The Federal Reserve in the USA increased central bank rates by 0.25% pa to a range of 4.25% pa and 4.75% pa with effect from today as inflation has fallen back to 6.5% pa from 7.1% pa further demonstrating that the Feds tougher stance than Europe on interest rates has proved to be the correct decision.
At 12 noon today, the Bank of England increased central bank rates by 0.5% pa to 4.0% pa from 3.5% pa following only small inflation falls to 10.5% pa in December from 10.70% pa in November. Latest UK inflation figures are not due until 7am on 15th February 2023
The European Central Bank increased rates by 0.5% pa yet again from 3.0% pa to 2.5% pa from 8th February ahead of forecast inflation figures at remaining unchanged at 8.5% pa and due mid February.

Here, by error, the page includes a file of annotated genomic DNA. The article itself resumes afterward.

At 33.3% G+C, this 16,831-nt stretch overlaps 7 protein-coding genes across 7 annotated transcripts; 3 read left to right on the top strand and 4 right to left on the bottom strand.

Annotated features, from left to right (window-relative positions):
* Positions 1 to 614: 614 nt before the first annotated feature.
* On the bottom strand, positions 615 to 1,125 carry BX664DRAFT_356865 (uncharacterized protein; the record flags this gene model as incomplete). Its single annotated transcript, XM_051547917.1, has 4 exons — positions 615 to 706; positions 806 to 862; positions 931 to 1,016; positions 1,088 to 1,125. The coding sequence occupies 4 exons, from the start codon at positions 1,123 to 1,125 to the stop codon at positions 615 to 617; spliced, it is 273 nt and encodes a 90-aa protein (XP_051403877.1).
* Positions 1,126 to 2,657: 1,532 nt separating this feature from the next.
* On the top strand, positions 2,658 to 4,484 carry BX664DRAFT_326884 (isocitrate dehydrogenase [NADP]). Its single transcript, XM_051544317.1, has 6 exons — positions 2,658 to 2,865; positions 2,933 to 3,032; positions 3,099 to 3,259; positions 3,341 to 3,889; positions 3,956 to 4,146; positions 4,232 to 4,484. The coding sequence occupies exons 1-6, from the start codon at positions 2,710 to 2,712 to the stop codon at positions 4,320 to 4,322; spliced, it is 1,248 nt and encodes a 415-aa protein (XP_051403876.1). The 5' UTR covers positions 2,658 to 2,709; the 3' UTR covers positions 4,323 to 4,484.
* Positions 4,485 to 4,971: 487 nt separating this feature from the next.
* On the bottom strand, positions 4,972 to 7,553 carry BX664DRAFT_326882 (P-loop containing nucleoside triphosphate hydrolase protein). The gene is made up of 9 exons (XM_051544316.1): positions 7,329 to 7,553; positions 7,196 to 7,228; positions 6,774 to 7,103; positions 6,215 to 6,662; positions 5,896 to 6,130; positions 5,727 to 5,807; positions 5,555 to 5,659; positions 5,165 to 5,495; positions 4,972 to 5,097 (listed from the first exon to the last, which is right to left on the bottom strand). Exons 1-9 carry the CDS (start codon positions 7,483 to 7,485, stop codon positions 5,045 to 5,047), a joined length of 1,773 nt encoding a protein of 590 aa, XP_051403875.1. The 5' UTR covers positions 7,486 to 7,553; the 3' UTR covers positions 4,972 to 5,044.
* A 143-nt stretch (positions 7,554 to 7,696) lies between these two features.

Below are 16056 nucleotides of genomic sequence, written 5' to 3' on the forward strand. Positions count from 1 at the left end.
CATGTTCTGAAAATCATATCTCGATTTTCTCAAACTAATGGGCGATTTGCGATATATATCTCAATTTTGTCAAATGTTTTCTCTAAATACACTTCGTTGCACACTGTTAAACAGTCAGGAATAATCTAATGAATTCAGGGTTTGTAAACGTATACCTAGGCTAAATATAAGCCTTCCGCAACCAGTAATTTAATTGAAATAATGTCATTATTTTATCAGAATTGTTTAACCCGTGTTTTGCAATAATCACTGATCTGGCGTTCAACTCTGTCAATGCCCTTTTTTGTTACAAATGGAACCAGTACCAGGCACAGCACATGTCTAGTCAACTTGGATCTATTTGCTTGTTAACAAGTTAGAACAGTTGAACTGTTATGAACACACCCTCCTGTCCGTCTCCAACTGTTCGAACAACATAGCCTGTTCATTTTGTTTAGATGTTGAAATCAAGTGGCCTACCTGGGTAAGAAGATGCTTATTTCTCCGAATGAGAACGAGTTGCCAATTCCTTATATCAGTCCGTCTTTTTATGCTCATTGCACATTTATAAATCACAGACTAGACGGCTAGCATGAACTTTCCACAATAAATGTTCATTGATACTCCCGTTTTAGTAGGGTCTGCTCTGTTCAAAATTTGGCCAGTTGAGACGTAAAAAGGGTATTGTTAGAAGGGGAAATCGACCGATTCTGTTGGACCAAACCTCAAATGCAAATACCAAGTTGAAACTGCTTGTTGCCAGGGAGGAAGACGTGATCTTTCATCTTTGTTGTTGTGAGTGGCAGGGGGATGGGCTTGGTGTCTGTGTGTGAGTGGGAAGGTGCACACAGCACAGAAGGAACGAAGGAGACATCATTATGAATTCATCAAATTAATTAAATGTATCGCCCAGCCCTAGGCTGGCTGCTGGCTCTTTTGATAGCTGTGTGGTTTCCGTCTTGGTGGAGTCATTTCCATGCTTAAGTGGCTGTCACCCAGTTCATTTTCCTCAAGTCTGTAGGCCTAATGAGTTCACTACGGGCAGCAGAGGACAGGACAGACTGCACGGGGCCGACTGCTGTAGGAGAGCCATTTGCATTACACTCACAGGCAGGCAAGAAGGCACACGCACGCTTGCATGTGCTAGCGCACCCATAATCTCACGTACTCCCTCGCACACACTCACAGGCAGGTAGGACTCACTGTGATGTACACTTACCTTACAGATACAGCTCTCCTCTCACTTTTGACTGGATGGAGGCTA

The above clearly demonstrates that UK and EU central banks should have taken tougher action earlier on interest rates to get us to falling inflation quicker, as the US did, and kickstarting our economies. All central banks are forecasting falls in inflation in late 2023 and a marginal uptick in economic output in 2024.
It is in fact a ‘given’ that in the current inflationary environment, interest rates would creep up to control inflation, but the energy crisis has acted as a catalyst for even higher inflation across all sectors. Stock markets reacted accordingly with markets falling back but now the expectation is for inflation to fall back and interest rates increases to slow meaning markets are on the up hitting new records, but we still suggest "the ball is bouncing and will continue to do so for 12 months or so".